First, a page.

Despite his handicap he learned to write with a pencil held between his teeth and kept up with his classes. At the blackboard he held the chalk between his teeth.
After graduating from high school in 1909 he attended the Chicago Art Academy for a year, then 3 years later graduated from the Kent School of Law in Chicago and in 1915 was admitted to the Bar in Illinois. In 1920 he went to the Carnes Artificial Limb Co., where for 12 years he was salesman and office manager. In 1932 the office was closed and Hardie moved to his cottage at Lake Kegonsa.
For some years he has been a salesman of greeting cards and has been building up a trade that extends as far as he can walk. That extends to an 8-mile radius from his home.
WDTimes, Times Square of 05 21 1948
01 22 WEBSTER DEBATING SOCIETY OFFICER
At the regular meeting of the Webster Debating Society held last week at the High School the following officers were elected:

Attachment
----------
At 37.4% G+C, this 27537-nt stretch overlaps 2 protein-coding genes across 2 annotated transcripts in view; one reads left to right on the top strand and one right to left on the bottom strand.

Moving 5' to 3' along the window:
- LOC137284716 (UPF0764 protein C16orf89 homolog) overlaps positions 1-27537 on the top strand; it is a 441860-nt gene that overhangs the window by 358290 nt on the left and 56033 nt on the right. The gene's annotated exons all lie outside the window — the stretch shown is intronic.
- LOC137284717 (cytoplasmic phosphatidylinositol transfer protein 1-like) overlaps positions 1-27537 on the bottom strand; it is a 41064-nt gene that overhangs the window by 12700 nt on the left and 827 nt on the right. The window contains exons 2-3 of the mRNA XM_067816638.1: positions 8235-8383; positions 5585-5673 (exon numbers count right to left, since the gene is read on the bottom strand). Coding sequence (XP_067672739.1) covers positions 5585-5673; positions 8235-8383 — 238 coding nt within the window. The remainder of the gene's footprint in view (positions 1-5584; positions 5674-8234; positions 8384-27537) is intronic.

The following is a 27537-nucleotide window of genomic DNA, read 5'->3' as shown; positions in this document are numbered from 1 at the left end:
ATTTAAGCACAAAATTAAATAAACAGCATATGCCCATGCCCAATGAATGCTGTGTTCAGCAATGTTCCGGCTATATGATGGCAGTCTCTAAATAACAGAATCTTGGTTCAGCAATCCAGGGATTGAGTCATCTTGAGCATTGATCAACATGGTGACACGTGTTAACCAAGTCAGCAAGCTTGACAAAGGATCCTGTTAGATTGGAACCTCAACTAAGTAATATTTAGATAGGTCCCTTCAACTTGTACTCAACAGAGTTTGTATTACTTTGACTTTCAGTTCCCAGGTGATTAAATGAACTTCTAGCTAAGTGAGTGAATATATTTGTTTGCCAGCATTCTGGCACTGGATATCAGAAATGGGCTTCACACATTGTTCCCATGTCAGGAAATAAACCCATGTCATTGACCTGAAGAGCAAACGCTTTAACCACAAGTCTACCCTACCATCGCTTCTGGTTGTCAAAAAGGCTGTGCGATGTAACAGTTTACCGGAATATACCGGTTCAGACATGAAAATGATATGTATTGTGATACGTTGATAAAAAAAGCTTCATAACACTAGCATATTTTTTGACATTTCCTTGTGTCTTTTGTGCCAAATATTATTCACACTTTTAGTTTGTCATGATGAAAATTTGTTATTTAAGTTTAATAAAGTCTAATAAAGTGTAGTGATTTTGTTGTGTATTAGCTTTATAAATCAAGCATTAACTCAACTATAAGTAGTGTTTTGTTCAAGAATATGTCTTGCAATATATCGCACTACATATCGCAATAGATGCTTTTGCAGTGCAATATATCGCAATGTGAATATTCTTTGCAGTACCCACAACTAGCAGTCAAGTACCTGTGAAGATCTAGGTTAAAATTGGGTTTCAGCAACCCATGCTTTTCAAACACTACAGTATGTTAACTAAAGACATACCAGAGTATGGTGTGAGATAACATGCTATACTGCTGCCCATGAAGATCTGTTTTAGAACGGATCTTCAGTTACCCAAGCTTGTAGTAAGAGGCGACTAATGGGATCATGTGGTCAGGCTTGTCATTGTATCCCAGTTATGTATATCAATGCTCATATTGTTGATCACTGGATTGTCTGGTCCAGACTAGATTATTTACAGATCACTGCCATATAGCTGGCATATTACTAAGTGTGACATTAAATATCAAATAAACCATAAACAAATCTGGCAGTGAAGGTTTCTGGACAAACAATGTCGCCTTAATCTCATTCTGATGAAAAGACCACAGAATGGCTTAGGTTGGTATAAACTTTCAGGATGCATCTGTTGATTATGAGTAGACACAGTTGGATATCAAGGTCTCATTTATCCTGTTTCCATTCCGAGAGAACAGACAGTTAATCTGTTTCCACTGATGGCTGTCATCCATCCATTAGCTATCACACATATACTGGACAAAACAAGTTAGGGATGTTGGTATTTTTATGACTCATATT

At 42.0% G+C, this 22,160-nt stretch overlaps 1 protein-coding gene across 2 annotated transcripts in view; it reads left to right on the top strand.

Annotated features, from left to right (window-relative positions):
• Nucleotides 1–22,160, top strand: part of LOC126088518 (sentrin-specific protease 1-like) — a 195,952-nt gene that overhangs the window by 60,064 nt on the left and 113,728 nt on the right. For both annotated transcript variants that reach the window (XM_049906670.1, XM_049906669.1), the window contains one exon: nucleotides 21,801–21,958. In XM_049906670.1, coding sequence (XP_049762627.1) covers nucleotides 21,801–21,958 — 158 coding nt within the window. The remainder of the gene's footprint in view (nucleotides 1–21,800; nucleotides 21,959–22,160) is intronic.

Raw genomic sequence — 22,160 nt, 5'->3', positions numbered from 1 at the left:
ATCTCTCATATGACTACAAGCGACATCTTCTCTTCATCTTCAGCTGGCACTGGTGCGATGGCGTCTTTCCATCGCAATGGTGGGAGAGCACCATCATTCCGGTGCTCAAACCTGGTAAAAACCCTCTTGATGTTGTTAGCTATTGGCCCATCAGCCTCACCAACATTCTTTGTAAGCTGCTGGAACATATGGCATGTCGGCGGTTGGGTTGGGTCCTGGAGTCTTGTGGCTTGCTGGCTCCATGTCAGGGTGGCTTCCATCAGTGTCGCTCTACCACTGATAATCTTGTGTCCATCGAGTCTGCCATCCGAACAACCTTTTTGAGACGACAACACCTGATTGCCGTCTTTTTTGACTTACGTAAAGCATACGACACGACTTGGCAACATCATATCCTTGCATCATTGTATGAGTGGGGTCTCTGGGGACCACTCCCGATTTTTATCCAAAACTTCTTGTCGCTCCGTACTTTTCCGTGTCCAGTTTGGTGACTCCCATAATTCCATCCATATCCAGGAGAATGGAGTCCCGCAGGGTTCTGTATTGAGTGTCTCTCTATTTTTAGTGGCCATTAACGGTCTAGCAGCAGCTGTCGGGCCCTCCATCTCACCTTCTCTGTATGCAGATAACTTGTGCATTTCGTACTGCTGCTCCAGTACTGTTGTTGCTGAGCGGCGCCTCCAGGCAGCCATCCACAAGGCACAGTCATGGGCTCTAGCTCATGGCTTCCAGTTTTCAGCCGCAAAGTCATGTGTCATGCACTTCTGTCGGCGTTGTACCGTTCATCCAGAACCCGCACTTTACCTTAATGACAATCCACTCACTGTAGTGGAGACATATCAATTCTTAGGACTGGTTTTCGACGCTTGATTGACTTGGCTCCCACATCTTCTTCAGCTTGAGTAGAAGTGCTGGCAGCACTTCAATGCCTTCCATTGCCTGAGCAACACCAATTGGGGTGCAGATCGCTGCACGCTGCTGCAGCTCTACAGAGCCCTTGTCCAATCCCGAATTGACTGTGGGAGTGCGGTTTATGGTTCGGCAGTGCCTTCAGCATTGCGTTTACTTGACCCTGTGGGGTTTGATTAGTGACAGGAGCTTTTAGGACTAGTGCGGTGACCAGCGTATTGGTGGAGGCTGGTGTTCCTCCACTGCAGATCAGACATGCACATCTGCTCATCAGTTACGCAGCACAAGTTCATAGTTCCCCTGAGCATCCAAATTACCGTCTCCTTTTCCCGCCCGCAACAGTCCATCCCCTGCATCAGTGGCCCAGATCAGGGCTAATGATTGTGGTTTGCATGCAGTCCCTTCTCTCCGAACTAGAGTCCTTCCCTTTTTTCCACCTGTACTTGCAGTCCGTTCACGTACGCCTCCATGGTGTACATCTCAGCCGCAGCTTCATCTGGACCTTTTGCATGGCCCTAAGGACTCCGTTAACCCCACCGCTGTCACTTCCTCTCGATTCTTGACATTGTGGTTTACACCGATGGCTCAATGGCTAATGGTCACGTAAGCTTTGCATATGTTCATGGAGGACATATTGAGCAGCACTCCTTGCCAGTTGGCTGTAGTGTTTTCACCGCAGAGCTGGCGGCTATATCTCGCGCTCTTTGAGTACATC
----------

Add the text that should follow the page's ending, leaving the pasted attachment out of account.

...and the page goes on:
Vice President—Cyrus Casey
Assistant Secretary—John Seager
Treasurer—Henry W. Krause WG
03 19 Alex [A.] Hardie purchased of H. H. Parkhurst lots 4 and 5, block 19 in the First ward, the consideration being $1,500. WG
-- -- LEWIS COMPANY NOTE TO EMPLOYEES
The attached drawing was made by Alex Hardie in June, 1909, shortly following the old factory fire.
The drawing brings out two important things:
First, that there is great danger in jumping on to moving trains, for this young man was thrown under the wheels of a freight train and both arms were cut off.
The drawing was made by holding a pen in his teeth.
Second, the cause of this fire was never known, but may have been due to the carelessness of some one who may have dropped a match that a mouse or rat may have gnawed and thus ignited. Don't drop ordinary matches on to the floor, or leave them where rats or mice can gnaw them.
L W Parks / G B Lewis Works Manager.